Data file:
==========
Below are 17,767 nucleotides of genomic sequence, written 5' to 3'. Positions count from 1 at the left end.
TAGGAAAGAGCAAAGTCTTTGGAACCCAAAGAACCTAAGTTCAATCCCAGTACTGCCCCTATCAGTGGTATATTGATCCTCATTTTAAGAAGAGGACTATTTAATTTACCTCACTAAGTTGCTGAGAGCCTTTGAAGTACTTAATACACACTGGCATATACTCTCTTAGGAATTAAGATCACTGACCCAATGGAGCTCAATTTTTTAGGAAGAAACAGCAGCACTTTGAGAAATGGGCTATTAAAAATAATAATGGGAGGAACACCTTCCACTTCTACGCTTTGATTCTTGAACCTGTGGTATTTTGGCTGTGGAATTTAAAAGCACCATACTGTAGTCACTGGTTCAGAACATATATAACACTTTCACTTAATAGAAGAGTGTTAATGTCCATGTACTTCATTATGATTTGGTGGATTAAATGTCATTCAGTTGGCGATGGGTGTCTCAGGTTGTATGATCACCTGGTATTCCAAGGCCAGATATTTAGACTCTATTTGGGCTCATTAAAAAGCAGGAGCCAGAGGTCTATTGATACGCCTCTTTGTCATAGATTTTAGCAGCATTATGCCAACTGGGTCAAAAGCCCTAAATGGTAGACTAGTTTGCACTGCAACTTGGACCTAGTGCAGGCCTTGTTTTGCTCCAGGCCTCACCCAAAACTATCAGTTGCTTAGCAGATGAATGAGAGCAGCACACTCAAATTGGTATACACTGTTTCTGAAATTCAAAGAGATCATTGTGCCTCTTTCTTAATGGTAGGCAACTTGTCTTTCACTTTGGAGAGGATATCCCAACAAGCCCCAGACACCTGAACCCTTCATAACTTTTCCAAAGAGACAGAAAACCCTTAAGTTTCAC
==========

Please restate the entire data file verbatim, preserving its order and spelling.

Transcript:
Below are 17,767 nucleotides of genomic sequence, written 5' to 3'. Positions count from 1 at the left end.
TAGGAAAGAGCAAAGTCTTTGGAACCCAAAGAACCTAAGTTCAATCCCAGTACTGCCCCTATCAGTGGTATATTGATCCTCATTTTAAGAAGAGGACTATTTAATTTACCTCACTAAGTTGCTGAGAGCCTTTGAAGTACTTAATACACACTGGCATATACTCTCTTAGGAATTAAGATCACTGACCCAATGGAGCTCAATTTTTTAGGAAGAAACAGCAGCACTTTGAGAAATGGGCTATTAAAAATAATAATGGGAGGAACACCTTCCACTTCTACGCTTTGATTCTTGAACCTGTGGTATTTTGGCTGTGGAATTTAAAAGCACCATACTGTAGTCACTGGTTCAGAACATATATAACACTTTCACTTAATAGAAGAGTGTTAATGTCCATGTACTTCATTATGATTTGGTGGATTAAATGTCATTCAGTTGGCGATGGGTGTCTCAGGTTGTATGATCACCTGGTATTCCAAGGCCAGATATTTAGACTCTATTTGGGCTCATTAAAAAGCAGGAGCCAGAGGTCTATTGATACGCCTCTTTGTCATAGATTTTAGCAGCATTATGCCAACTGGGTCAAAAGCCCTAAATGGTAGACTAGTTTGCACTGCAACTTGGACCTAGTGCAGGCCTTGTTTTGCTCCAGGCCTCACCCAAAACTATCAGTTGCTTAGCAGATGAATGAGAGCAGCACACTCAAATTGGTATACACTGTTTCTGAAATTCAAAGAGATCATTGTGCCTCTTTCTTAATGGTAGGCAACTTGTCTTTCACTTTGGAGAGGATATCCCAACAAGCCCCAGACACCTGAACCCTTCATAACTTTTCCAAAGAGACAGAAAACCCTTAAGTTTCAC